Organic cookbook said:
> > ...Wheat, for example, when stored for long periods in
> > grain elevators, can develop fungi and moulds that, in
> > turn, produce poisons called mycotoxins.
> It may be theoretically possible to culture mycotoxins in
> stored grain somewhere, but the conditions
> prevalent in Canada militate pretty strongly against it...
I think you are right. It is pretty easy to prevent storage fungi in modern
grain handling. But this thread is deceptive in it's focus on storage
molds, because the big mycotoxin problem is from field fungi. Under humid
conditions, Fusarium graminearum is endemic in wheat, producing a variety of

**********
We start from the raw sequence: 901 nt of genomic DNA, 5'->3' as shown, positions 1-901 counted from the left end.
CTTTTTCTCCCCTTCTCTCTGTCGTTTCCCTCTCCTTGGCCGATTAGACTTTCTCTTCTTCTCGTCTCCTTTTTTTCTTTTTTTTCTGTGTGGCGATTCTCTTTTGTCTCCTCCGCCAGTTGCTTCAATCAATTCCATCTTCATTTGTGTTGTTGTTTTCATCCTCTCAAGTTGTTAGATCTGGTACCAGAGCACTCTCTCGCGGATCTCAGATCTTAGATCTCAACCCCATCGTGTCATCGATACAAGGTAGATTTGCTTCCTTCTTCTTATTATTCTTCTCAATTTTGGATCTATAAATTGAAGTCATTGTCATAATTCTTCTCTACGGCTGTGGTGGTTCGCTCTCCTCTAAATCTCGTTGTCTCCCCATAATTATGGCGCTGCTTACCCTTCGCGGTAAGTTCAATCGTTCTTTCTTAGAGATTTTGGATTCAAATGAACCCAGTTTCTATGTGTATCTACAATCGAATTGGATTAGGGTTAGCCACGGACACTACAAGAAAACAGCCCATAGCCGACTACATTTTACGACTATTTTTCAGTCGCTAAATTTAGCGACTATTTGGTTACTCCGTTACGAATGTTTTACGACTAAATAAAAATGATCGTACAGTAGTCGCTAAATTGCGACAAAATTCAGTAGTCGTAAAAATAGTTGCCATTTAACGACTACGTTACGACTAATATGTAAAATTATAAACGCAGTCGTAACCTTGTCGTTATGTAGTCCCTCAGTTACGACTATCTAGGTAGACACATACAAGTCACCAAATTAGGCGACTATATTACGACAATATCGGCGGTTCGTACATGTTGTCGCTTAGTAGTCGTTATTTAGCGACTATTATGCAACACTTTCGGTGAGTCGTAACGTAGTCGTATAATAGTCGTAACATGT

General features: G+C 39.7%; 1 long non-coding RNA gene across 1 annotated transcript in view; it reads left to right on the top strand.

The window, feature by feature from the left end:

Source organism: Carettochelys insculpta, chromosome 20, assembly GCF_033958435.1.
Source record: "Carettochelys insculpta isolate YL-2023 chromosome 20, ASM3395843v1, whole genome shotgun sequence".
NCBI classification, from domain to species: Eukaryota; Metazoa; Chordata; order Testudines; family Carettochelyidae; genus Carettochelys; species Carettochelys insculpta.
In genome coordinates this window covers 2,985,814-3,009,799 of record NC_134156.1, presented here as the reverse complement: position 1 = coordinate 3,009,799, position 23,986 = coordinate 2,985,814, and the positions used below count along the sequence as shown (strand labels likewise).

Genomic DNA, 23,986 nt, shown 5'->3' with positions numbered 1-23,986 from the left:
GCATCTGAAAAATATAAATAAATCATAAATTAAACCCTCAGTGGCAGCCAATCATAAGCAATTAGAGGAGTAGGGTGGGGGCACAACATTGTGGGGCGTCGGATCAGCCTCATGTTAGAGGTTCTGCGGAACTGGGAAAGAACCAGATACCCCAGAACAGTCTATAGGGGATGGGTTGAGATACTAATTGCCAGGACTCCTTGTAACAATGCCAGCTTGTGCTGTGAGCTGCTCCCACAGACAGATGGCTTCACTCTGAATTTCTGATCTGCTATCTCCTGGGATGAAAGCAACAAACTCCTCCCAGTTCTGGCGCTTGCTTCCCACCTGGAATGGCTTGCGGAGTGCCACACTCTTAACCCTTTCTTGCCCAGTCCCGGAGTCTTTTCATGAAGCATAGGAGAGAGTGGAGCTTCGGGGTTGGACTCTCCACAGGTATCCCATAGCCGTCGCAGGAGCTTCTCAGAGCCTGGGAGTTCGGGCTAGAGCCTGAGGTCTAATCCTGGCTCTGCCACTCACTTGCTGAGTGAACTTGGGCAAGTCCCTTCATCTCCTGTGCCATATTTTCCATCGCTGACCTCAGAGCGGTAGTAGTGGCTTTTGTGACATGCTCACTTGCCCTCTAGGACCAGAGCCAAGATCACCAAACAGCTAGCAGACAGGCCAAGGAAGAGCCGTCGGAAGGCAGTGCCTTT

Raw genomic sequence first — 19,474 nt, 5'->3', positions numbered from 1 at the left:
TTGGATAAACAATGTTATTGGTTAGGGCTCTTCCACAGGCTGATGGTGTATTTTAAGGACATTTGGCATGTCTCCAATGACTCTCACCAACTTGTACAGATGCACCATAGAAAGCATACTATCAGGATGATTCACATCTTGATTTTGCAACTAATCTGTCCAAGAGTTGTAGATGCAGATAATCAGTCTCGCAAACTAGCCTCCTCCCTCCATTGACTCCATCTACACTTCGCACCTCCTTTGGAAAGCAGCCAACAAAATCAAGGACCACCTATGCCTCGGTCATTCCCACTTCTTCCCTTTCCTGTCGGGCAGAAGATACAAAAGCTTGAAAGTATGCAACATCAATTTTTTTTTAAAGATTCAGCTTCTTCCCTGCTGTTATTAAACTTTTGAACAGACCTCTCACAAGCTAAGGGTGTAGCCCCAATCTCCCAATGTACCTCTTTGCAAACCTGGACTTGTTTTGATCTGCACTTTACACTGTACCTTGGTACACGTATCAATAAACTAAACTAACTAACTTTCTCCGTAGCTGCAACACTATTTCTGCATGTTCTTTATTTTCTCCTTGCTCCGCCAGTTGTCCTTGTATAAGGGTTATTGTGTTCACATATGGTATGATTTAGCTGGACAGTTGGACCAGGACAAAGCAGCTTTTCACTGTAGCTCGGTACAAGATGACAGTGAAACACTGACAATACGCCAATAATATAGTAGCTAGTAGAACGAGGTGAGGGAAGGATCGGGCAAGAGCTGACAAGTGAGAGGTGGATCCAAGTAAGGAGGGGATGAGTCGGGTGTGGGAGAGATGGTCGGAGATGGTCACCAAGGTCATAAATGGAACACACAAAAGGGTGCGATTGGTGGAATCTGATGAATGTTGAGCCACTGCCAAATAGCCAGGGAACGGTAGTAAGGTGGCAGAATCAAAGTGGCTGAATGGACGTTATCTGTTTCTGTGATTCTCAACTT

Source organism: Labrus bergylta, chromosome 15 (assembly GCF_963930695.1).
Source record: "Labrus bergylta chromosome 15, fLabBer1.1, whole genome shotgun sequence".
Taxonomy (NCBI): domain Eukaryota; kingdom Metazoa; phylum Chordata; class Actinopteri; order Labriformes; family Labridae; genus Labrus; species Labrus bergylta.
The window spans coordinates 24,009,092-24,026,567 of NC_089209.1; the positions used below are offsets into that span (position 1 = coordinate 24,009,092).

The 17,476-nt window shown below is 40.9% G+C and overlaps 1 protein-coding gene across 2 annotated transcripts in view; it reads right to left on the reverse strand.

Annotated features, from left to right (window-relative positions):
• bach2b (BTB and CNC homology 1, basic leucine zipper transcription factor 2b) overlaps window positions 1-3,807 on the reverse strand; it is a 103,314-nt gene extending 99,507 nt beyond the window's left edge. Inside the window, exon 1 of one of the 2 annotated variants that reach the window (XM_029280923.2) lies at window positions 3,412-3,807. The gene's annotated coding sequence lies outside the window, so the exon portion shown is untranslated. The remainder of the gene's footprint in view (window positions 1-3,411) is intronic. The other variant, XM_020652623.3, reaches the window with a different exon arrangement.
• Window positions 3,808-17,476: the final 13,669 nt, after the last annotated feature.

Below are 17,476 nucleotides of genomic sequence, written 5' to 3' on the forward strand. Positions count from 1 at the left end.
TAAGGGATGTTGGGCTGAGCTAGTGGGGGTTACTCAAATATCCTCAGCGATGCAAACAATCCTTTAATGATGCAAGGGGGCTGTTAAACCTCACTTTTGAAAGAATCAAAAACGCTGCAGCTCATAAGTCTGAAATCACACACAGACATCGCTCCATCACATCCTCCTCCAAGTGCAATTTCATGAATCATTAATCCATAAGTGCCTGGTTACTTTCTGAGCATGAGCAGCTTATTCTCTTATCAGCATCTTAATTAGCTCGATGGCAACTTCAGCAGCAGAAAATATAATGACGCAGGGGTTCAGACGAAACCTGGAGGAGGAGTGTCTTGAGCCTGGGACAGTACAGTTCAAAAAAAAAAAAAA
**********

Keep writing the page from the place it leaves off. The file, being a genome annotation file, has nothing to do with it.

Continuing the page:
toxins. I believe the food industry has some pretty stringent controls on
this, and the problem is more frequent in monogastric feeding.
Corn from the Southeast is sometimes infected with Aspergillus flavus via
the silk, and this can give rise to dangerous levels of aflatoxin prior to
harvest. More subtle is infection (nearly universal) of corn ears with
Fusarium moniliforme (and related sp). Sometimes, toxic levels of nasty
chemicals are produced. There are varieties of corn that resist infection
and/or toxin production, and this is currently a major breeding goal.
To Unsubscribe: Email firstname.lastname@example.org with the command
"unsubscribe sanet-mg". If you receive the digest format, use the command
To Subscribe to Digest: Email email@example.com with the command
All messages to sanet-mg are archived at: